German Ales

Recognised as the world leaders in the production of lager beers, it is hard to imagine German brewers creating indigenous ale styles. Neither single yeast cell isolation nor artificial refrigeration were at anyone’s disposal in the early days of brewing, so brewers were left to work with what they had: top-fermenting yeast strains.

One of these ale styles is known as altbier,. the style is strongly associated with the city of Dusseldorf , though it also has lesser ties to Munster and Dortmund. The word “alt,” contrary to popular belief, does not mean ale, but rather “old,” a reference to Old World brewing styles.

As is common to ale styles, modern day altbiers are fermented warm, but they are aged cold like lager beer. The altbier profile is deep amber to copper in colour, light to medium-bodied, with an assertive palate and somewhat aggressive hop levels. The hop mix is complex and differs varieties such as Hallertau, Tettnang and Spalt are usual.

The second and even lesser known German ale is Kolschbier, pronounced “kelsh.” The name is a controlled appellation. Kolsch is a derivation of the city of Koln ( in French, :cologne” ). The name is only used commercially for beers of this style brewed in Cologne by members of the Koln Brewer’s Union. This ensures that only members of the Koln Brewer’s Union may produce and market Kolschbier.

The appearance of the beer is noticeably pale and slightly hazy, due partly to the addition of wheat, but mostly to the fact that the beer is unfiltered. Kolschbier is clean on the palate, with a slightly hazy, due partly to the fact that the beer is unfiltered. Kolschbier is clean on the palate, with a slight lactic character. It is low in gravity and alcohol content. Hop bitterness is fairly high, and the overall profile is that of a refreshing summer-type beer. Citizens of Koln proudly swear by it’s qualities as a digestive aid.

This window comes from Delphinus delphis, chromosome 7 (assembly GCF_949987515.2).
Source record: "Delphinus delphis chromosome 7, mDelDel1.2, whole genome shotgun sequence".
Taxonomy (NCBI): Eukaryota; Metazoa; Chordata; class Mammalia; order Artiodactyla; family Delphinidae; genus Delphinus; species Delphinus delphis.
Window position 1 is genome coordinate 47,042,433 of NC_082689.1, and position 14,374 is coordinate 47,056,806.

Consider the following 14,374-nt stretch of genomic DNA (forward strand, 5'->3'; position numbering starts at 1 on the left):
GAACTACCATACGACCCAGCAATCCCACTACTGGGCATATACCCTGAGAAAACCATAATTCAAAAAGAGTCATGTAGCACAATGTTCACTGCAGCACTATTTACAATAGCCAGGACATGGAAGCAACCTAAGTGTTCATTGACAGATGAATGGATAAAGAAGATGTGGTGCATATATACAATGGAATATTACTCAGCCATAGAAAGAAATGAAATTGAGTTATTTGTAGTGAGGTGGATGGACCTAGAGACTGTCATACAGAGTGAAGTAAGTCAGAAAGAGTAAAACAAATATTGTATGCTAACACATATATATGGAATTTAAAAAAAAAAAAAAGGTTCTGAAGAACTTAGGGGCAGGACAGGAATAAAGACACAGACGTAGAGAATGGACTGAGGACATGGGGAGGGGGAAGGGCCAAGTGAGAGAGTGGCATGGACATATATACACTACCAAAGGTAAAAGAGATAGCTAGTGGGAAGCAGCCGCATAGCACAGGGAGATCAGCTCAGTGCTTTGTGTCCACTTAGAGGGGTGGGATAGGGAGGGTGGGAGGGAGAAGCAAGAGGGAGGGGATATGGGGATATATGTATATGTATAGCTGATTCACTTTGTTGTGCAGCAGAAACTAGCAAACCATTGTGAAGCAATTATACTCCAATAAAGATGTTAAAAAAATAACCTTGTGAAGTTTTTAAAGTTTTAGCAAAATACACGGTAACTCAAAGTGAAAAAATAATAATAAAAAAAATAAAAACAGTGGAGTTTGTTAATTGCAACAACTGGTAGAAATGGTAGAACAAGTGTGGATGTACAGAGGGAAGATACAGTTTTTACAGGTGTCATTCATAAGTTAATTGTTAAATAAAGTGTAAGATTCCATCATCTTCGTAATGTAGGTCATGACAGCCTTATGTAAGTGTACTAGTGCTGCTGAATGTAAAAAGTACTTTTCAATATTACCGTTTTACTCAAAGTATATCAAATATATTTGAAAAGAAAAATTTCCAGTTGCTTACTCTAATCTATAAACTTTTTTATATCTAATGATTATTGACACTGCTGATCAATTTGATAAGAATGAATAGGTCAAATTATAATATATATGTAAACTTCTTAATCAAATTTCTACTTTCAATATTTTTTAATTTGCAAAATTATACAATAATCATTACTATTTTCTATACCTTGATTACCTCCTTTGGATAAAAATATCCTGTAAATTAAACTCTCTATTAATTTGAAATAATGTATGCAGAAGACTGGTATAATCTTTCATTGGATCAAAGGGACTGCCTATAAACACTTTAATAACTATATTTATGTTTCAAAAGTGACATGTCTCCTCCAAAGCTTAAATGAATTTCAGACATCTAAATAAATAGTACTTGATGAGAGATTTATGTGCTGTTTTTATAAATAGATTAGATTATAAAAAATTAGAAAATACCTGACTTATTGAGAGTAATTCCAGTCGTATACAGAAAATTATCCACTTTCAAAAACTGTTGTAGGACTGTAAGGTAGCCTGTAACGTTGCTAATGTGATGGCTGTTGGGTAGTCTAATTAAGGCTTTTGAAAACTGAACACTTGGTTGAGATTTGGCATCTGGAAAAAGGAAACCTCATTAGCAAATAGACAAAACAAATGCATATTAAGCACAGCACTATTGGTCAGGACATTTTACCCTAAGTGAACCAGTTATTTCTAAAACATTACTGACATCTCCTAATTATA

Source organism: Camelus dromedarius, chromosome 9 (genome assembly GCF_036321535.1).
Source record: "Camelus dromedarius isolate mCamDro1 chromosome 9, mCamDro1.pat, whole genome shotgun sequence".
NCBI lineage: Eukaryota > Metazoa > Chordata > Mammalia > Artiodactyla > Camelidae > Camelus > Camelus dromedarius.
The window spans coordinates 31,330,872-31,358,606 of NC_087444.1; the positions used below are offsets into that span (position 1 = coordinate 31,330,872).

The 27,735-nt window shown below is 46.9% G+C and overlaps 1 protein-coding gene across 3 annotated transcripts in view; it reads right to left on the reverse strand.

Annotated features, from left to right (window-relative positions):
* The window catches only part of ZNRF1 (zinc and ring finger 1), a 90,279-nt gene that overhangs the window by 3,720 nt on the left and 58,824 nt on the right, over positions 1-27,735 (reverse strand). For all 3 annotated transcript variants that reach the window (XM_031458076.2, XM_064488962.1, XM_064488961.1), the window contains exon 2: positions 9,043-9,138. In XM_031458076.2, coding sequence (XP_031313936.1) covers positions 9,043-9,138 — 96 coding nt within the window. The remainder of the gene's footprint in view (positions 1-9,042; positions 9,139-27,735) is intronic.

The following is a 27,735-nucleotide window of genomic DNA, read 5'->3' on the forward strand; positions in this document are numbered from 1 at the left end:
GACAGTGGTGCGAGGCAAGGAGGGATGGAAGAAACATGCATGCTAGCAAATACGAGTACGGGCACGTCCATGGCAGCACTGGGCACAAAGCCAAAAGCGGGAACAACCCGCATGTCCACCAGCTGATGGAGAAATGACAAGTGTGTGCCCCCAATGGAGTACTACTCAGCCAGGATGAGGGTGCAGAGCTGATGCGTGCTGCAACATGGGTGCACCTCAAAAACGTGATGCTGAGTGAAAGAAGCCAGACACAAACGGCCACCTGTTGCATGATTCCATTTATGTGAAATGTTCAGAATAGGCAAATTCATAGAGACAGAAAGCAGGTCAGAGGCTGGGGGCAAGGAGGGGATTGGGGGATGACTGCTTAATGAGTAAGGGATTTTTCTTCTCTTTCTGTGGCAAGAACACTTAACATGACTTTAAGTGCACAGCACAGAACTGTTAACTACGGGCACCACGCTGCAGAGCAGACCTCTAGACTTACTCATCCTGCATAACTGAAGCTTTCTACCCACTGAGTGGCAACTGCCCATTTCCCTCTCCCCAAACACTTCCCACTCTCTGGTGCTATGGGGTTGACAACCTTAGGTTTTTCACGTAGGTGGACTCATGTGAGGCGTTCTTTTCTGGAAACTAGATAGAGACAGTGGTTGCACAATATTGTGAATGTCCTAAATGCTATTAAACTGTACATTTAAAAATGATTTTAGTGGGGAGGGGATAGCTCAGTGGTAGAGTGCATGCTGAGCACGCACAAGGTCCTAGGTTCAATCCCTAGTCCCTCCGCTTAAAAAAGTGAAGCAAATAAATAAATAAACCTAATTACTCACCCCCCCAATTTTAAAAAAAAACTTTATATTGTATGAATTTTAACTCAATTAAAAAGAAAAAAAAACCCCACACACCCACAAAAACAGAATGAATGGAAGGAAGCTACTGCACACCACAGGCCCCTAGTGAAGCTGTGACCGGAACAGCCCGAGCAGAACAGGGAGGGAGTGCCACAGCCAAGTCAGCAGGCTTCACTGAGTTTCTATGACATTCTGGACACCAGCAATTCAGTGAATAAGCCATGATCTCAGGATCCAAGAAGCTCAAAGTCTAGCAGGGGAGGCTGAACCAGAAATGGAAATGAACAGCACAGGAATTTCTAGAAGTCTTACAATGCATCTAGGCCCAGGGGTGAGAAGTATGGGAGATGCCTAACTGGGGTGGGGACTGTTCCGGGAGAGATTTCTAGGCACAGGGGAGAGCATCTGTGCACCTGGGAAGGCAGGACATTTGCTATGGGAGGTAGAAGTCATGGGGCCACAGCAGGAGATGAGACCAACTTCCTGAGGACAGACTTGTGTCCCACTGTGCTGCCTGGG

Recipes

  • 1.5kg NFP Superfine Malt
  • 300g Cracked Crystal Malt
  • 500g Spray Dried Malt
  • 500g Glucose
  • 50g Halletau Hop Pellets
  • 20g Southern Brewer Hop Pellets
  • 1 x Safale Beer Yeast
  • 1 x Beer Yeast Nutrient
  • 1 x Brewing Salts
  • Pinch of salt
  • 1 x Finings

Start S.G approximately 1046
Final S.G 1009

Take the crushed crystal malt place in a stocking & simmer on the stove for 30 minutes in 3-4 liters of water and then remove. Place your hops in a stocking & add to the crystal malt water simmer 10 minutes. Leaving the stocking in the water add the superfine malt, spray dried malt, pinch of salt, beer yeast nutrient, brewing salts, salt & simmer 15 minutes. Remove the hop stocking and squeeze thoroughly. Put the glucose in the brewing bucket, pour the wort into the brewing bucket & mix thoroughly with the wort. Fill up to 22 liters with cold tap water. Wait until temperature drops to 22 degrees Celsius and take S.G reading. Add yeast and leave to ferment. When final S.G reading is reached boil finings with 150ml water and pour gently over the brew. Leave 48 hours and bottle.


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